A superstar from day one of her career, "the girl with the bee-stung lips" was never forced to "pay her dues." The glamorous Mae Murray's first footfall on stage stopped the Ziegfeld Follies. She proceeded to reach the pinnacle of silent cinema superstardom, performing in more than 40 popular programmers. Her performance in Erich von Stroheim's l925 "The Merry Widow" boasted the largest box office for any studio that year, and would remain the most successful film either artist ever made.
Yet, despite the position she held so long and the consistent profitability of her films, Mae's career would topple shortly after her triumphant "Merry Widow," and her legacy would be scant. Probably no giant of the silent era is so forgotten today as Mae Murray. Those few who have heard of her generally know only of her Prima Donna temperament and her excesses as silent movie royalty. Others may be aware of Murray's post-stardom uncertain sense of reality and pathetic misadventures, possibly a model for the Norma Desmond character in "Sunset Boulevard." (Commenting favorably on the film and Gloria Swanson's performance as Norma Desmond, Mae added that "None of us floozies was that crazy!").
Mae Murray's acting gifts were meager, counted as excessively histrionic even by critics of the period. As a dancer; however, her stature stands among the greatest in entertainment in a category almost overlooked today, the silent movie musical. These musical photoplays were usually constructed on a framework of light romance or comedy set in exotic locales or historical settings. Elaborate decor and magnificent costumes enriched the visuals.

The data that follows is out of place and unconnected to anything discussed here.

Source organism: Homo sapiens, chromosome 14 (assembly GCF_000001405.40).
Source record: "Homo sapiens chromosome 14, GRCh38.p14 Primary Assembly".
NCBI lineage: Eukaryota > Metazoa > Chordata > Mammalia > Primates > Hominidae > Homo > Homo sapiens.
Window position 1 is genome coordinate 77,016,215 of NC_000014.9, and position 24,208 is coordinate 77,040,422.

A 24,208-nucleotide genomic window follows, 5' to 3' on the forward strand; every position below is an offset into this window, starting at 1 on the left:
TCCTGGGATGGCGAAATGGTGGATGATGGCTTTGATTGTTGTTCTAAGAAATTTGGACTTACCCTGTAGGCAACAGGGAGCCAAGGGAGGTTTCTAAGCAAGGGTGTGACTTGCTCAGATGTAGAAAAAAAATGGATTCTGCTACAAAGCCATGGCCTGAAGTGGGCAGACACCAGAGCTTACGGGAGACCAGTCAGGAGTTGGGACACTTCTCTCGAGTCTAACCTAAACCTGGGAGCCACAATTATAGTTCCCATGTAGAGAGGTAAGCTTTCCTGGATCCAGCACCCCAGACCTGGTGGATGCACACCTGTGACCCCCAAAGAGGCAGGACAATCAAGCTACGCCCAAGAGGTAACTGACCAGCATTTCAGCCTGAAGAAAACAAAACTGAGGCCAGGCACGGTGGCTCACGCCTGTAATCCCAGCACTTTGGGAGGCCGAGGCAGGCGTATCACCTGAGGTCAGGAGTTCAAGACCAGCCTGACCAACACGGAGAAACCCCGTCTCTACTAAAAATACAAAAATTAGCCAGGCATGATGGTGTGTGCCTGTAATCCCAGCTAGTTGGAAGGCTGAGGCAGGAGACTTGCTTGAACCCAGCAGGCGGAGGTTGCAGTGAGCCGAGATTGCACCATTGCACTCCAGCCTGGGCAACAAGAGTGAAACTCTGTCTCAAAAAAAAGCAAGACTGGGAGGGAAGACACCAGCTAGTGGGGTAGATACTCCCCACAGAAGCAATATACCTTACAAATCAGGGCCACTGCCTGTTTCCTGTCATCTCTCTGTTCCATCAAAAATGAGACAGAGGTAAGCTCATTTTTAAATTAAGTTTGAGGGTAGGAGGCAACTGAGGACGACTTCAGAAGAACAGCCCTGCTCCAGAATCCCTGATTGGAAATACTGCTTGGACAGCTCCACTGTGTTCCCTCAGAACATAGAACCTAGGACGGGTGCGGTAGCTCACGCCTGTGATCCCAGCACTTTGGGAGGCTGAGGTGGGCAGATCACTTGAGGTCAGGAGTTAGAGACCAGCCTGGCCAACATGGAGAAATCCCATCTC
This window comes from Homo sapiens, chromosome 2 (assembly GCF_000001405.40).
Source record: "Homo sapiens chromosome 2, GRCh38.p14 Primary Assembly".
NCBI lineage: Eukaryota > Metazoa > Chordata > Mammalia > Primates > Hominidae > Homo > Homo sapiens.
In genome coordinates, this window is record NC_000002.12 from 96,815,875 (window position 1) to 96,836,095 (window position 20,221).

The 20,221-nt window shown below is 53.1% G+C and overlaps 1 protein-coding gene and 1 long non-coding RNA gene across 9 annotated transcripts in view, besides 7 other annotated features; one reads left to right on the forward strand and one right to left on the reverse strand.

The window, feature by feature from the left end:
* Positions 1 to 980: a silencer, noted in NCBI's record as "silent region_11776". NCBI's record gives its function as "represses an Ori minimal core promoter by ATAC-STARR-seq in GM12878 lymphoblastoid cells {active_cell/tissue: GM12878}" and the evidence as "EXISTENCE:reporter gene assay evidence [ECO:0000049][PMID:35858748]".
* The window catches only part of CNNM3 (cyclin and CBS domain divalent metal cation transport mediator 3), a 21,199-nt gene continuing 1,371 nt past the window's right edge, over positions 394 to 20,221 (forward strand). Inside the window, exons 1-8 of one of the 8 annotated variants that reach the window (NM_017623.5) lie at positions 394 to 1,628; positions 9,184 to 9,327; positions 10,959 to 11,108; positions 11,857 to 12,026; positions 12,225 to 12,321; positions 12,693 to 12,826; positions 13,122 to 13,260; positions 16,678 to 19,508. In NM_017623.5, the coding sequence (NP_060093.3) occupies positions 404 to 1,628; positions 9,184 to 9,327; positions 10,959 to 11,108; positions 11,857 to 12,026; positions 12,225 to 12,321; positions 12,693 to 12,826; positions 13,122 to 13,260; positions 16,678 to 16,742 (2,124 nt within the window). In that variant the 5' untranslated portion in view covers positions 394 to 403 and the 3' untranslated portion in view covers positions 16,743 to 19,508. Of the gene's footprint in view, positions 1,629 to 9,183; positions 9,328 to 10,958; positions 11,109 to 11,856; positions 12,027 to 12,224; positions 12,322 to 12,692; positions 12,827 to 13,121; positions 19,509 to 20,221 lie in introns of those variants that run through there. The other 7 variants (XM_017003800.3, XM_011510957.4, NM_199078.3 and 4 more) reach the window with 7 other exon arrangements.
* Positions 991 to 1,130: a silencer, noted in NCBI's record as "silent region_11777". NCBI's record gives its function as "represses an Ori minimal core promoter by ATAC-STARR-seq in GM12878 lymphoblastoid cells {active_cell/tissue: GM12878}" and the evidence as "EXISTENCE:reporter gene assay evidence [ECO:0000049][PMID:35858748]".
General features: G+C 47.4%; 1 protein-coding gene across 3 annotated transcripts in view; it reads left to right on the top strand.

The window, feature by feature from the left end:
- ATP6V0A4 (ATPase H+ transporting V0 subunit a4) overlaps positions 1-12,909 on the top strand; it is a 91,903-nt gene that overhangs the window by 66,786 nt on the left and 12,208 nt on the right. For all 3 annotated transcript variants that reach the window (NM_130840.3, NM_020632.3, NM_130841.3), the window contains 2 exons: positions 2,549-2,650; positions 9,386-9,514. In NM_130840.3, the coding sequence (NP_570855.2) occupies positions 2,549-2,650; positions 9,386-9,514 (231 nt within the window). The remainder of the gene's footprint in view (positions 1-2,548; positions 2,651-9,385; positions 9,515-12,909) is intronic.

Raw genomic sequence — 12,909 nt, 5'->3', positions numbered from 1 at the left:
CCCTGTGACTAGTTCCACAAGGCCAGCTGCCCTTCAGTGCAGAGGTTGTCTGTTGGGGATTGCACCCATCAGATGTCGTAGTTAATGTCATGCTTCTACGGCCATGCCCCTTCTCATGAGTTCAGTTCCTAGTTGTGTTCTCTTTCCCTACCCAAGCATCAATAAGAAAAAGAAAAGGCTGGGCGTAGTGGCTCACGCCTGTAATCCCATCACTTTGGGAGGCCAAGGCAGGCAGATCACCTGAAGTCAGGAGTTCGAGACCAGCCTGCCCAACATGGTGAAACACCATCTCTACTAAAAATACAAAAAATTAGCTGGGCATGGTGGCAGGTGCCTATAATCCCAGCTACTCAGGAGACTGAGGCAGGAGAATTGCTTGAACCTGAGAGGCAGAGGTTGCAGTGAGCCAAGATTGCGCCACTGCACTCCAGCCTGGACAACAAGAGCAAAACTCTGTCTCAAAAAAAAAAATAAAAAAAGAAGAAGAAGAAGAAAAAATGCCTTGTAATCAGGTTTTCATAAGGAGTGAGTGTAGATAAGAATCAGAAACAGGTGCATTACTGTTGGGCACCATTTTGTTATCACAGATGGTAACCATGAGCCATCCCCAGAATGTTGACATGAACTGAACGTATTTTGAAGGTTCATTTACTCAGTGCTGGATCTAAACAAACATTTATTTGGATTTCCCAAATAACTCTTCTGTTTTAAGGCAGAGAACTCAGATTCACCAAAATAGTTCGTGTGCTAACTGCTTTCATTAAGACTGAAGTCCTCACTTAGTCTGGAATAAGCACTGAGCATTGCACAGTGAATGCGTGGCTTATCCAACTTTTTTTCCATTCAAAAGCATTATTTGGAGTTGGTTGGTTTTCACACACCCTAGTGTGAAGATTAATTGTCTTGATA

A memorable musical score was performed in urban movie palaces outfitted with large orchestras. Smaller venues had giant Wurlitzer organs with elaborate sound effects invented just for silent theatres, and small town piano accompanists, like their larger counterparts, took advantage of the special theater arrangements the studios provided with the reels. (Simpler versions of the sheet music were retailed for home use, adding yet another revenue stream.)
The most important component is often the dance. In virtually all of her films, Mae showcases exciting dance numbers, the most enduringly popular of which is Franz Lehar's "Merry Widow Waltz," in which Mae is accompanied by matinee idol John Gilbert. This, the most famous of her many terpsichorean extravaganzas, set off a craze that endured for decades, and even today remains a staple in dance academies around the world.
Virginia-born Mae Murray was dancing in New York vaudeville when discovered by no less than Irving Berlin. He suggested to Vernon Castle, headlining for Ziegfeld, that Castle consider the gorgeous petite blonde as substitute for his under-the-weather partner.
Contemporary reporting praised the stand-in's show-stopping performance, and Mae's hoofing that night in 1906 transformed her life. She immediately became accustomed to her own celebrity, the companionship of high society, and the attention of millionaires anxious to be seen with the latest toast of Manhattan on their arms. Mae soon accepted one, briefly, as the first of various husbands and paramours.